Austrian Literature’s Very Jewish Golden Age

June 12 2017

In Edge of Irony, Marjorie Perloff explores six great writers who lived in the Habsburg empire or, after its collapse, in Austria during the early part of the 20th century. Of these six—the poet Paul Celan, the memoirist Elias Canetti, the novelists Joseph Roth and Robert Musil, the satirist Karl Kraus, and the philosopher Ludwig Wittgenstein—only Musil was a non-Jew. Perloff, herself a Vienna-born Jew, sees irony as the overarching mode of these writers’ work. Adam Kirsch writes in his review:

[N]one of the [Austro-Hungarian] empire’s many ethnic groups—Germans, Hungarians, Czechs, Slavs—did more to create [its distinctive multinational] culture, or held it in greater reverence, than its Jews. The emigration of Jews from rural villages in Galicia and other parts of Eastern Europe to the capital in Vienna had created, before World War I, an intelligentsia of amazing accomplishment, including figures like Gustav Mahler and Sigmund Freud.

As Perloff writes, Vienna’s Jews were passionate about German culture even though, or perhaps because, they were for the most part rejected as members of the German nation. . . . In her [2004] memoir, Perloff is alternately nostalgic for this religion of culture and suspicious of it. Plainly, the Viennese Jews’ enthusiasm for art and intellect did not earn them a secure place in Austrian society. On the contrary, fin-de-siècle Vienna was one of the birthplaces of political anti-Semitism, the place where the young Hitler first expressed his hatred of Jews. For all the accomplishments of the German Jews, Kultur could be seen as a kind of lullaby they sang to themselves as the walls closed in.

Perhaps, writes Kirsch, the plight of the Jews was best expressed by Robert Musil, Perloff’s token Gentile, in his great unfinished novel The Man without Qualities:

The Austrian idea [as represented by Ulrich, the novel’s main character] is empty, but at least it is not menacing. The same can’t be said of another character, Hans Sepp, whom Perloff sees as a representative of the fascism that would triumph after [World War I]. Sepp, Musil writes, was part of a “Christian-German circle” that opposed “‘the Jewish mind,’ by which they meant capitalism and socialism, science, reason, parental authority and parental arrogance, calculation, psychology, and skepticism.” Musil, writing his novel in the 1920s—the first two parts were published in 1930 and 1933—could already see that this kind of all-too-definite ideology had triumphed. . . . Musil himself, like [Perloff’s own] family, had to flee Austria after the Anschluss—among other things, he was vulnerable because he had a Jewish wife—and he died in penury and obscurity in Switzerland in 1942.

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Read more at New York Review of Books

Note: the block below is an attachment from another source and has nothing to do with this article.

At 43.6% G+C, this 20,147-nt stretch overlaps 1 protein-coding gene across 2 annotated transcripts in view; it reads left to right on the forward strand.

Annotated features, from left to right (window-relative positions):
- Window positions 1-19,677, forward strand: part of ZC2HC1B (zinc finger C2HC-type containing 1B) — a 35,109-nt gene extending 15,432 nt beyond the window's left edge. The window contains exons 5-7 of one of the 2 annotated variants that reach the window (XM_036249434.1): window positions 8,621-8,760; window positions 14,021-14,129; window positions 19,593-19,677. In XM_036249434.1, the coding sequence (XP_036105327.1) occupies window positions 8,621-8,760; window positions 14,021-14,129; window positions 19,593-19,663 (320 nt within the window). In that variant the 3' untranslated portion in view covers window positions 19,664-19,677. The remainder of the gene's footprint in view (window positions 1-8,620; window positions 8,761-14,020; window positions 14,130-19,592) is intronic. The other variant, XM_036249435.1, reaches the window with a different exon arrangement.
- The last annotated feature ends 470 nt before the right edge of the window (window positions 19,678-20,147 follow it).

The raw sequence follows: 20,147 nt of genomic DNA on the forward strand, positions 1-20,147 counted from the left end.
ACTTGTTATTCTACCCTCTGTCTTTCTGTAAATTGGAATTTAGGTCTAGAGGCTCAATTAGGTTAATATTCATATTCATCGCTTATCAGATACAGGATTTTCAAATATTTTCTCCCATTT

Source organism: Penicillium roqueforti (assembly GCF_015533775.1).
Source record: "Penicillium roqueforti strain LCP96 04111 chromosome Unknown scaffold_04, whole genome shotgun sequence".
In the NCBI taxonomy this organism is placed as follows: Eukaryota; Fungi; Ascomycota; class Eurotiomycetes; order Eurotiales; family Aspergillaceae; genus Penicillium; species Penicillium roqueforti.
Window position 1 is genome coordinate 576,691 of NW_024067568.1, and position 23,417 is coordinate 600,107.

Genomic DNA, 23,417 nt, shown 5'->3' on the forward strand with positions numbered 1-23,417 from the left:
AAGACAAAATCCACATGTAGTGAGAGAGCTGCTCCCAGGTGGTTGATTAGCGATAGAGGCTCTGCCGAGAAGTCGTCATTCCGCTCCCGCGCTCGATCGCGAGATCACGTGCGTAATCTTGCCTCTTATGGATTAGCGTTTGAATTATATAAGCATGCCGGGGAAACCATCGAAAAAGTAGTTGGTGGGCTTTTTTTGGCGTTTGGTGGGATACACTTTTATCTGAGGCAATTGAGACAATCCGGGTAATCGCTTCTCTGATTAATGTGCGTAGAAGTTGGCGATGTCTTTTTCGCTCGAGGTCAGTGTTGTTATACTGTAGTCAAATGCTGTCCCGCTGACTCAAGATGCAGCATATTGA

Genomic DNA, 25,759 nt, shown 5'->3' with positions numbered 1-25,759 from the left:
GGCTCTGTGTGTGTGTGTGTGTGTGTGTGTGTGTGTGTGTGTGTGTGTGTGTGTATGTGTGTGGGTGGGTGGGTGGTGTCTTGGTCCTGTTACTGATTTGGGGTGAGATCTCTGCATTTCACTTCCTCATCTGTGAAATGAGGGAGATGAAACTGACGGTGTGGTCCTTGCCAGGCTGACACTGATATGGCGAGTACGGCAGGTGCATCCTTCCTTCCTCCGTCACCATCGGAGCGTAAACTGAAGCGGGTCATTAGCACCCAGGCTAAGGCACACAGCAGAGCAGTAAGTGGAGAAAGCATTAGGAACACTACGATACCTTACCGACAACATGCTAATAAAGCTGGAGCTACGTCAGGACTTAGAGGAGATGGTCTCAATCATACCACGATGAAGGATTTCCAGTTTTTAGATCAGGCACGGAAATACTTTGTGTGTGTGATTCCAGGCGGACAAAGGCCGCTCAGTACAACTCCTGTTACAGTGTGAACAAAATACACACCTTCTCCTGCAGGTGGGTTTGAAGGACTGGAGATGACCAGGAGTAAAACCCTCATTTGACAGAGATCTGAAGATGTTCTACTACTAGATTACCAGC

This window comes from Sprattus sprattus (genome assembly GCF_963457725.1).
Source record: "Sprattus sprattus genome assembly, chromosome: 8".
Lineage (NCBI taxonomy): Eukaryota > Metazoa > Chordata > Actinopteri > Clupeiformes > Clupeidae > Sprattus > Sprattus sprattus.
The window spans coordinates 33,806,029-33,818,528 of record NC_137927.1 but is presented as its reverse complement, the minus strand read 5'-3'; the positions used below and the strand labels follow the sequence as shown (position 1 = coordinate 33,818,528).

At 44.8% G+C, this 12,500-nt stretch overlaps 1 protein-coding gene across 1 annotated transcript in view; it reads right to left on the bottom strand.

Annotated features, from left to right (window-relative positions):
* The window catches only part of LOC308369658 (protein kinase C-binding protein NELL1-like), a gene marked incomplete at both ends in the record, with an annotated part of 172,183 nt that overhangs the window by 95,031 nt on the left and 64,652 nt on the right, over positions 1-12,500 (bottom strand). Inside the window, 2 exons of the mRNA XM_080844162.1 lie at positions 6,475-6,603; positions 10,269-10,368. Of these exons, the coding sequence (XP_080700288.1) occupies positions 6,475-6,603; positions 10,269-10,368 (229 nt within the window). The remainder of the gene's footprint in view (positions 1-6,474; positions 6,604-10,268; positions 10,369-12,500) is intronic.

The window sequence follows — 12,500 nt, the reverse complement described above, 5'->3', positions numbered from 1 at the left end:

More about: Anti-Semitism, Arts & Culture, Austria-Hungary, Austrian Jewry, Joseph Roth, Literature, Ludwig Wittgenstein, Vienna

Terror Returns to Israel

Nov. 28 2022

On Wednesday, a double bombing in Jerusalem left two dead, and many others injured—an attack the likes of which has not been seen since 2016. In a Jenin hospital, meanwhile, armed Palestinians removed an Israeli who had been injured in a car accident, reportedly murdering him in the process, and held his body hostage for two days. All this comes as a year that has seen numerous stabbings, shootings, and other terrorist attacks is drawing to a close. Yaakov Lappin comments:

Unlike the individual or small groups of terrorists who, acting on radical ideology and incitement to violence, picked up a gun, a knife, or embarked on a car-ramming attack, this time a better organized terrorist cell detonated two bombs—apparently by remote control—at bus stops in the capital. Police and the Shin Bet have exhausted their immediate physical searches, and the hunt for the perpetrators will now move to the intelligence front.

It is too soon to know who, or which organization, conducted the attack, but it is possible to note that in recent years, the Popular Front for the Liberation of Palestine (PFLP) has taken a lead in remote-control-bombing terrorism. Last week, a car bomb that likely contained explosives detonated by remote control was discovered by the Israel Defense Forces in Samaria, after it caught fire prematurely. In August 2019, a PFLP cell detonated a remote-control bomb in Dolev, seventeen miles northwest of Jerusalem, killing a seventeen-year-old Israeli girl and seriously wounding her father and brother. Members of that terror cell were later arrested.

With the Palestinian Authority (PA) losing its grip in parts of Samaria to armed terror gangs, and the image of the PA at an all-time low among Palestinians, in no small part due to corruption, nepotism, and its violation of human rights . . . the current situation does not look promising.

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Read more at JNS

More about: Israeli Security, Jerusalem, Palestinian terror